Ask the grumpies: When is the movie better than the book?

Leah asks:

When is the movie better than the book?

Rarely.  Bad books aren’t usually made into movies!

#2 Didn’t like the book version of the Princess Bride as much as the movie, but #1 liked the book version more.

I guess there are several versions of Brewster’s Millions that are better than the original source material.  There’s a lot of Gutenberg material out there that has extremely cringey racial/ethnic stereotypes which don’t make it into the movie versions (or at least not into the movie remakes).

Peter Pan is a much better movie– terrifying book.  Similarly Pinocchio.  Fox and the Hound.  That era of Disney picked some pretty awful source material.  Even Mary Poppins is dramatically different (though one can argue which version is better).

We’ve heard that 50 Shades of Grey was a better movie than book, but we’ve got no desire to watch either one(!)

Grumpy Nation, help Leah out, have you seen movies that were better than their books?

11 Responses to “Ask the grumpies: When is the movie better than the book?”

  1. Steph Says:

    Arrival is far better as a movie than as a short story (“Story of Your Life” by Ted Chiang). The way the story plays with time, and the fact that it revolves around deciphering a visual alien language, is much better suited for the screen than the page.

    Death comes to Pemberley is better as a miniseries than as a book. Granted, I read and disliked the book at least 6-7 years before I watched the miniseries, but the show removed a lot of the weirdly modern elements and was more enjoyable to follow. Also has the benefit of many pretty British actors to gaze at.

  2. Alice Says:

    I think the only times I’ve liked the movie better than the book has been when I saw the movie before I read the book. It’s nothing to do with the quality of the movie itself or the quality of the book, either. I just don’t think it’s possible for me to like a movie after I’ve read the book: a book can carry so much more content and nuance than a movie can, that the movie version will inevitably fall short.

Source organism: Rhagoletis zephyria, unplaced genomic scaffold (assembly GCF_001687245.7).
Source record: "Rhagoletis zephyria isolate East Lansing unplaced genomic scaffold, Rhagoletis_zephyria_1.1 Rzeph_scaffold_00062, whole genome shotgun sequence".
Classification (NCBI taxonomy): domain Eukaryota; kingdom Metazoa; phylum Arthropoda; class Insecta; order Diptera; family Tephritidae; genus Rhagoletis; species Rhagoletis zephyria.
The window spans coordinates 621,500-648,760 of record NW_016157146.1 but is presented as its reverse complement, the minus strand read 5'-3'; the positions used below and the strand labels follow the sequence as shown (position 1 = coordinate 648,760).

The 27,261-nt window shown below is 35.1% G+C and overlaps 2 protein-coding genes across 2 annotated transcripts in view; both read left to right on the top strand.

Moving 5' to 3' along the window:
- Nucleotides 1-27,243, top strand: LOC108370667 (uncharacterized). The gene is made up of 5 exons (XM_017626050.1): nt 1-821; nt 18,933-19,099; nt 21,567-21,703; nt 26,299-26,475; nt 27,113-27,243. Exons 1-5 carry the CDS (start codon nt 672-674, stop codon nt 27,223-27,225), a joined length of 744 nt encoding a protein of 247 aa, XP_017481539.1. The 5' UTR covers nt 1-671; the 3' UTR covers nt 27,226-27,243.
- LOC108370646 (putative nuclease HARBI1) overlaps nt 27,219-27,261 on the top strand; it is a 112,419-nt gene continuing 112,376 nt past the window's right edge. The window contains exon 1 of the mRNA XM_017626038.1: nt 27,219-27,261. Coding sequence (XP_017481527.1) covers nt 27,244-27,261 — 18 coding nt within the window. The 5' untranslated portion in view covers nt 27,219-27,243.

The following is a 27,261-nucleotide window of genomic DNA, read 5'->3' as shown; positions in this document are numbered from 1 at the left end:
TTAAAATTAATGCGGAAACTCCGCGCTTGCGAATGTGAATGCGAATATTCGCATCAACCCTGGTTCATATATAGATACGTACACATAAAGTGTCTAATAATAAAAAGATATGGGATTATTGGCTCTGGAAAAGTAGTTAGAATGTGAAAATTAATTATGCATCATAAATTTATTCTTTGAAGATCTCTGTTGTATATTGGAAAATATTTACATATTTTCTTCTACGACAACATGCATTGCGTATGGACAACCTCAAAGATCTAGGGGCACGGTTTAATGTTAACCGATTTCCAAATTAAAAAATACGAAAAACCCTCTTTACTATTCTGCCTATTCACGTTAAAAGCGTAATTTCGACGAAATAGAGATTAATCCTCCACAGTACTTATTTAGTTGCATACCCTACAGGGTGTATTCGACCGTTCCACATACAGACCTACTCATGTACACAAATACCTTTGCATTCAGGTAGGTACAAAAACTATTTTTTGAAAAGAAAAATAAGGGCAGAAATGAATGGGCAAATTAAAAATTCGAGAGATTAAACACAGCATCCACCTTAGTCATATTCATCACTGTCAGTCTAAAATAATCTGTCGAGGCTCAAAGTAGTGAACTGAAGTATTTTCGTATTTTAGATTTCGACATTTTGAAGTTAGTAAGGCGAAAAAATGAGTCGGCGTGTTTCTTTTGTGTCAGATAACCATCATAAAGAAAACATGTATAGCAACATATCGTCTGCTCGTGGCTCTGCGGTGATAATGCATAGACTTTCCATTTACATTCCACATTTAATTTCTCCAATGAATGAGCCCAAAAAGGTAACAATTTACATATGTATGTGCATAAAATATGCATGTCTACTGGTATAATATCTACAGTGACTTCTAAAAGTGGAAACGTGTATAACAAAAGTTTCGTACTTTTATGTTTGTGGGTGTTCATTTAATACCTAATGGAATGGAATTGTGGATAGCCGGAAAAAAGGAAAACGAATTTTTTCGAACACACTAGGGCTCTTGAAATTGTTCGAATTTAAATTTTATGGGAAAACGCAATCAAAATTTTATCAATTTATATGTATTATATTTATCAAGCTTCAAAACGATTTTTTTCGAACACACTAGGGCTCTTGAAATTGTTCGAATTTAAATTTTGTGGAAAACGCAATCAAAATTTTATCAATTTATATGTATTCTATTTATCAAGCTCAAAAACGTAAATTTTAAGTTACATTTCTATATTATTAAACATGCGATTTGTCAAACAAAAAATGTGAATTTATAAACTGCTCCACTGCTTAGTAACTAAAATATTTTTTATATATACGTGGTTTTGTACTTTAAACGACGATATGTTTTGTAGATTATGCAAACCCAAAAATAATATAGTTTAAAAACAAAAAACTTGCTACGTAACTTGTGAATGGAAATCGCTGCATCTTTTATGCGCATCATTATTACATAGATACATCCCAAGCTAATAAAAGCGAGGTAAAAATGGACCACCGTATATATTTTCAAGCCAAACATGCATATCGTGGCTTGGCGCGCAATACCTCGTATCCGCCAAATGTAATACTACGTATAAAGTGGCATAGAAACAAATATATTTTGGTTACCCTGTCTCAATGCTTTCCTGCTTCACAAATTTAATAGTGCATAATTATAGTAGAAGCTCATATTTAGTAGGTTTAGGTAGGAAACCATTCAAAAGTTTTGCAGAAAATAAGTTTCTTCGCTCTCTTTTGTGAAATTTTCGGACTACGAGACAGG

Plus they always cut critical scenes! And the actors don’t look right or sound right! And that scene wasn’t in the book! And how did they miss the point so thoroughly!

    (Now that I’m out of school, I actually have a firm policy about never watching the movie if I’ve seen the book.)

  3. CG Says:

    Bedknob and Broomstick. I just read the book for the first time and it’s…not that exciting. The movie is a lot of fun, though.

  4. Debbie M Says:

    I like “The Firm” better than the book; it’s very similar but I prefer the ending in the movie.

    My boyfriend likes Emma Thompson’s “Sense and Sensibility” got rid of some of the annoying things in the book while keeping the good parts. Also, he much prefers the 1995 “Persuasion” with Amanda Root over the book, which was published posthumously; he says it fixes it up. He also prefers the movie version of “The Princess Bride” because he hates the ending in the book.

    • nicoleandmaggie Says:

      Those are all good takes, I think. Though I recently reread Persuasion and it was way funnier than I had remembered.

      • EB Says:

        Yes, but I have to go with the movie of Persuasion, just because faces and eyes tell so much in this story (much though I loved the book). Also, Ciaran Hinds, woo hoo!

  5. Joseph Says:

    The Bourne Identity is one of the great action movies and the book by Robert Ludlum is hot garbage.


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